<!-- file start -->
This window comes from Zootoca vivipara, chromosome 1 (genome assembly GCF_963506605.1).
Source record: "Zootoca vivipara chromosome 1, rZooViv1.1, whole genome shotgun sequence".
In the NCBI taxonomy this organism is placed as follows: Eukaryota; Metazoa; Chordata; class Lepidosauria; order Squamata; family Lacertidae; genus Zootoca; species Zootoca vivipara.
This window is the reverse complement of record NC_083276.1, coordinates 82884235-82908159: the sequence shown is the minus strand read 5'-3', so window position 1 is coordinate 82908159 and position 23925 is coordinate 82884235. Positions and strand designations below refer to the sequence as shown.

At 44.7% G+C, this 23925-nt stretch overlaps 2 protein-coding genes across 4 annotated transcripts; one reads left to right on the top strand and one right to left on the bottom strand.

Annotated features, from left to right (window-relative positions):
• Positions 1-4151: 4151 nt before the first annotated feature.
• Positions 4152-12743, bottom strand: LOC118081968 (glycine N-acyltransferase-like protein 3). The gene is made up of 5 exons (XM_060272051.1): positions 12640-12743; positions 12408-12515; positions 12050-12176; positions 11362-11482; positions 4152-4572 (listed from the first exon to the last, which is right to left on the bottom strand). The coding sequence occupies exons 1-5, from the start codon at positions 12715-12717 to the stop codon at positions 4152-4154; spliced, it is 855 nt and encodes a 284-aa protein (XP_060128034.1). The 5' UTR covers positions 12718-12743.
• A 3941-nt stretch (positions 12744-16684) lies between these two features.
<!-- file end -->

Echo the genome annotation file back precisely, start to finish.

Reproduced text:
This window comes from Zootoca vivipara, chromosome 1 (genome assembly GCF_963506605.1).
Source record: "Zootoca vivipara chromosome 1, rZooViv1.1, whole genome shotgun sequence".
In the NCBI taxonomy this organism is placed as follows: Eukaryota; Metazoa; Chordata; class Lepidosauria; order Squamata; family Lacertidae; genus Zootoca; species Zootoca vivipara.
This window is the reverse complement of record NC_083276.1, coordinates 82884235-82908159: the sequence shown is the minus strand read 5'-3', so window position 1 is coordinate 82908159 and position 23925 is coordinate 82884235. Positions and strand designations below refer to the sequence as shown.

At 44.7% G+C, this 23925-nt stretch overlaps 2 protein-coding genes across 4 annotated transcripts; one reads left to right on the top strand and one right to left on the bottom strand.

Annotated features, from left to right (window-relative positions):
• Positions 1-4151: 4151 nt before the first annotated feature.
• Positions 4152-12743, bottom strand: LOC118081968 (glycine N-acyltransferase-like protein 3). The gene is made up of 5 exons (XM_060272051.1): positions 12640-12743; positions 12408-12515; positions 12050-12176; positions 11362-11482; positions 4152-4572 (listed from the first exon to the last, which is right to left on the bottom strand). The coding sequence occupies exons 1-5, from the start codon at positions 12715-12717 to the stop codon at positions 4152-4154; spliced, it is 855 nt and encodes a 284-aa protein (XP_060128034.1). The 5' UTR covers positions 12718-12743.
• A 3941-nt stretch (positions 12744-16684) lies between these two features.